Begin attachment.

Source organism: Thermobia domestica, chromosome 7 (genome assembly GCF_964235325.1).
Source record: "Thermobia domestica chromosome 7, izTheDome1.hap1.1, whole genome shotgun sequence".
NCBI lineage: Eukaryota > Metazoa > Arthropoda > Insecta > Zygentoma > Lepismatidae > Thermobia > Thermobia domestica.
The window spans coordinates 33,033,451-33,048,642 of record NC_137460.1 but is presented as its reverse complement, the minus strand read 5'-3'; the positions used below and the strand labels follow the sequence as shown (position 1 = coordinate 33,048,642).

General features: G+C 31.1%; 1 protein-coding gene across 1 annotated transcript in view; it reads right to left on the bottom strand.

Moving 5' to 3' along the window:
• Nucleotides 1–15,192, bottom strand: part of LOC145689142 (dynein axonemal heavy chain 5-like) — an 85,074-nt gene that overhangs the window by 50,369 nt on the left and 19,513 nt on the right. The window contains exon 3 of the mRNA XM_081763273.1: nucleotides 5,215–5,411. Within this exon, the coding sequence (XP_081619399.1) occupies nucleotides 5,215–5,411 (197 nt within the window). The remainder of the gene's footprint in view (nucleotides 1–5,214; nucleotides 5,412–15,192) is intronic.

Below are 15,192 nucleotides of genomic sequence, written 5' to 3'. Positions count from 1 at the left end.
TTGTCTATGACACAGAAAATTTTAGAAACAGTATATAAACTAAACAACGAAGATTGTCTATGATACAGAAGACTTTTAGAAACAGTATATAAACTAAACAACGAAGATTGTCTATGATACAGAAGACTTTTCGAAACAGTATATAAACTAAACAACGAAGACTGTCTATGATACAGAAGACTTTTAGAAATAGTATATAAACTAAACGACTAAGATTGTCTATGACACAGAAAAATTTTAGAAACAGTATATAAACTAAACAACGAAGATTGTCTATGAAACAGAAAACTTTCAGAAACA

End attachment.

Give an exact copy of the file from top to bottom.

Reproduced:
Source organism: Thermobia domestica, chromosome 7 (genome assembly GCF_964235325.1).
Source record: "Thermobia domestica chromosome 7, izTheDome1.hap1.1, whole genome shotgun sequence".
NCBI lineage: Eukaryota > Metazoa > Arthropoda > Insecta > Zygentoma > Lepismatidae > Thermobia > Thermobia domestica.
The window spans coordinates 33,033,451-33,048,642 of record NC_137460.1 but is presented as its reverse complement, the minus strand read 5'-3'; the positions used below and the strand labels follow the sequence as shown (position 1 = coordinate 33,048,642).

General features: G+C 31.1%; 1 protein-coding gene across 1 annotated transcript in view; it reads right to left on the bottom strand.

Moving 5' to 3' along the window:
• Nucleotides 1–15,192, bottom strand: part of LOC145689142 (dynein axonemal heavy chain 5-like) — an 85,074-nt gene that overhangs the window by 50,369 nt on the left and 19,513 nt on the right. The window contains exon 3 of the mRNA XM_081763273.1: nucleotides 5,215–5,411. Within this exon, the coding sequence (XP_081619399.1) occupies nucleotides 5,215–5,411 (197 nt within the window). The remainder of the gene's footprint in view (nucleotides 1–5,214; nucleotides 5,412–15,192) is intronic.

Below are 15,192 nucleotides of genomic sequence, written 5' to 3'. Positions count from 1 at the left end.
TTGTCTATGACACAGAAAATTTTAGAAACAGTATATAAACTAAACAACGAAGATTGTCTATGATACAGAAGACTTTTAGAAACAGTATATAAACTAAACAACGAAGATTGTCTATGATACAGAAGACTTTTCGAAACAGTATATAAACTAAACAACGAAGACTGTCTATGATACAGAAGACTTTTAGAAATAGTATATAAACTAAACGACTAAGATTGTCTATGACACAGAAAAATTTTAGAAACAGTATATAAACTAAACAACGAAGATTGTCTATGAAACAGAAAACTTTCAGAAACA